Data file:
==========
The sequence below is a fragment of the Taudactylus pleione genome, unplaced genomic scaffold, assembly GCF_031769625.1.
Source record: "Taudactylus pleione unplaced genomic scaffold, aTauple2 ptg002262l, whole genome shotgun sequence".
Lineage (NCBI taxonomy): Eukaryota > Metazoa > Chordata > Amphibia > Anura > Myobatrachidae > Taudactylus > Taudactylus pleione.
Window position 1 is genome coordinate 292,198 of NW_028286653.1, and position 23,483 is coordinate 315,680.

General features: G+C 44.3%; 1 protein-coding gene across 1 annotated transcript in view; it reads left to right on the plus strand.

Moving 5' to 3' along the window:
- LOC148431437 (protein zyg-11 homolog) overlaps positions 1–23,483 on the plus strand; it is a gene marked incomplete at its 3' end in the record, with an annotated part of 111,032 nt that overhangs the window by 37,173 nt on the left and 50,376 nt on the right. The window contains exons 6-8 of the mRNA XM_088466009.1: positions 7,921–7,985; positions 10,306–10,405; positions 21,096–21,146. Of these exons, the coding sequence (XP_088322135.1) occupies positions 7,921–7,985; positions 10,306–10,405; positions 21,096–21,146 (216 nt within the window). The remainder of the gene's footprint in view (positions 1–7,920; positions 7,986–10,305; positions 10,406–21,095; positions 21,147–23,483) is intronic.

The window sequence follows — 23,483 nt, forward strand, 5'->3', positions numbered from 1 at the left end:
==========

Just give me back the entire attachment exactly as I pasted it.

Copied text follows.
The sequence below is a fragment of the Taudactylus pleione genome, unplaced genomic scaffold, assembly GCF_031769625.1.
Source record: "Taudactylus pleione unplaced genomic scaffold, aTauple2 ptg002262l, whole genome shotgun sequence".
Lineage (NCBI taxonomy): Eukaryota > Metazoa > Chordata > Amphibia > Anura > Myobatrachidae > Taudactylus > Taudactylus pleione.
Window position 1 is genome coordinate 292,198 of NW_028286653.1, and position 23,483 is coordinate 315,680.

General features: G+C 44.3%; 1 protein-coding gene across 1 annotated transcript in view; it reads left to right on the plus strand.

Moving 5' to 3' along the window:
- LOC148431437 (protein zyg-11 homolog) overlaps positions 1–23,483 on the plus strand; it is a gene marked incomplete at its 3' end in the record, with an annotated part of 111,032 nt that overhangs the window by 37,173 nt on the left and 50,376 nt on the right. The window contains exons 6-8 of the mRNA XM_088466009.1: positions 7,921–7,985; positions 10,306–10,405; positions 21,096–21,146. Of these exons, the coding sequence (XP_088322135.1) occupies positions 7,921–7,985; positions 10,306–10,405; positions 21,096–21,146 (216 nt within the window). The remainder of the gene's footprint in view (positions 1–7,920; positions 7,986–10,305; positions 10,406–21,095; positions 21,147–23,483) is intronic.

The window sequence follows — 23,483 nt, forward strand, 5'->3', positions numbered from 1 at the left end: